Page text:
The present study provides preliminary insight into the linguistic patterns of Filipinos in Metro Vancouver, an important ethnic community in the region. Specifically, this thesis sought to explore whether Filipinos are (linguistically) integrated by determining if they participated in the Canadian Shift (CS), an on-going change in Canadian English involving the lowering and/or retracting of the vowels /æ, ɛ, ɪ/. Twelve second-generation Filipinos between the ages of 19 and 30 took part in sociolinguistic interviews, and formant frequency data based on 408 tokens of /æ, ɛ, ɪ/ were constructed from recordings of Boberg’s (2008) word list. The results revealed that CS is robust, with evidence of women in the lead. These indicated that there are no substrate language transfer effects at least concerning this phonetic variable. This study ultimately demonstrates that despite remaining a marginalized demographic, second-generation Filipinos are linguistically integrated and are therefore rightful members of the region’s speech community.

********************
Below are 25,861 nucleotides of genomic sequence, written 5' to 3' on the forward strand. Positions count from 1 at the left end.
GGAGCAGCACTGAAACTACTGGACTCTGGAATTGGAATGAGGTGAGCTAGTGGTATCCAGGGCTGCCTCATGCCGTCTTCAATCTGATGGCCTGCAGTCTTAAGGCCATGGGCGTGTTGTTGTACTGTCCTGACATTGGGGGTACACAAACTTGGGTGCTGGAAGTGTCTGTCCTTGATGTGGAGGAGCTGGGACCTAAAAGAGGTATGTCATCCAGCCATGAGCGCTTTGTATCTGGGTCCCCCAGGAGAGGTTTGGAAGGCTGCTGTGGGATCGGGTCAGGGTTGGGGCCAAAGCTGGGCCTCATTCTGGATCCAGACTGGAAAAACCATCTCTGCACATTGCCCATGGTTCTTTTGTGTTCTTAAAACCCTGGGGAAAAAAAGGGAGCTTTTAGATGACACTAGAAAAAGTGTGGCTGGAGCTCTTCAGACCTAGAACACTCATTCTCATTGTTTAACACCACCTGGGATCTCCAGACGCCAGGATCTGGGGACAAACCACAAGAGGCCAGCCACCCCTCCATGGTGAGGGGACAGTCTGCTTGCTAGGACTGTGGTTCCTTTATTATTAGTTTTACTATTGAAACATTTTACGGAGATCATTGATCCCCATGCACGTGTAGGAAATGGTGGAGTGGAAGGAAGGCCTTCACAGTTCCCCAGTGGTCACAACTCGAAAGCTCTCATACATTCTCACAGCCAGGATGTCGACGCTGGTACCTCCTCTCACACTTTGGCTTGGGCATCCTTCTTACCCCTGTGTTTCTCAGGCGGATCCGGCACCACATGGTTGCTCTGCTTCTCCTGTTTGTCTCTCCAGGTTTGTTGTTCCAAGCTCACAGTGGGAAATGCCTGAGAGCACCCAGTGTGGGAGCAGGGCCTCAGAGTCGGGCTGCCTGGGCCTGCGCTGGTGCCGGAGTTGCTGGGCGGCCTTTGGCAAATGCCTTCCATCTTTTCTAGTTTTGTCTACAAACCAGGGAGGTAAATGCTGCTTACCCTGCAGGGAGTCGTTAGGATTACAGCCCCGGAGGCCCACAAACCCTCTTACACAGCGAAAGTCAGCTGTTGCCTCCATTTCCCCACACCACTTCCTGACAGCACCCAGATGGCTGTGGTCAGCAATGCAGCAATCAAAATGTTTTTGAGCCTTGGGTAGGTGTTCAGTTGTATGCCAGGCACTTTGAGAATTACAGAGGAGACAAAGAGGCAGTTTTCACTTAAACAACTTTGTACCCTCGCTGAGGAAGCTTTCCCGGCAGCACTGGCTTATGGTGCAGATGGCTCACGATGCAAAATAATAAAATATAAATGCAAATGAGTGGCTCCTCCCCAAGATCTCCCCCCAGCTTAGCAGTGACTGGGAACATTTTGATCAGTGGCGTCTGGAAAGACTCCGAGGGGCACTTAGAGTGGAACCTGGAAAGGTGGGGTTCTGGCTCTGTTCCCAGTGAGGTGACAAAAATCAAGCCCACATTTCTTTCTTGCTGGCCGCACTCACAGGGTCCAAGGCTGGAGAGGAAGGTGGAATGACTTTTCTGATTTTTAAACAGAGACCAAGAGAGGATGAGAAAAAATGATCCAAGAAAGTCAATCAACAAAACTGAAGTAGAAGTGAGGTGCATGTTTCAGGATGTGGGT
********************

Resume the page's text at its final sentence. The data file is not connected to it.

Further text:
Document type: 
Thesis
File(s): 
Senior supervisor: 
Panayiotis Pappas
Suzanne Hilgendorf
Department: 
Arts & Social Sciences: Department of Linguistics
Thesis type: 
(Thesis) M.A.

Including Indigenous languages in education: An analysis of Canadian policy documents

Date created: 
2016-08-05
Abstract: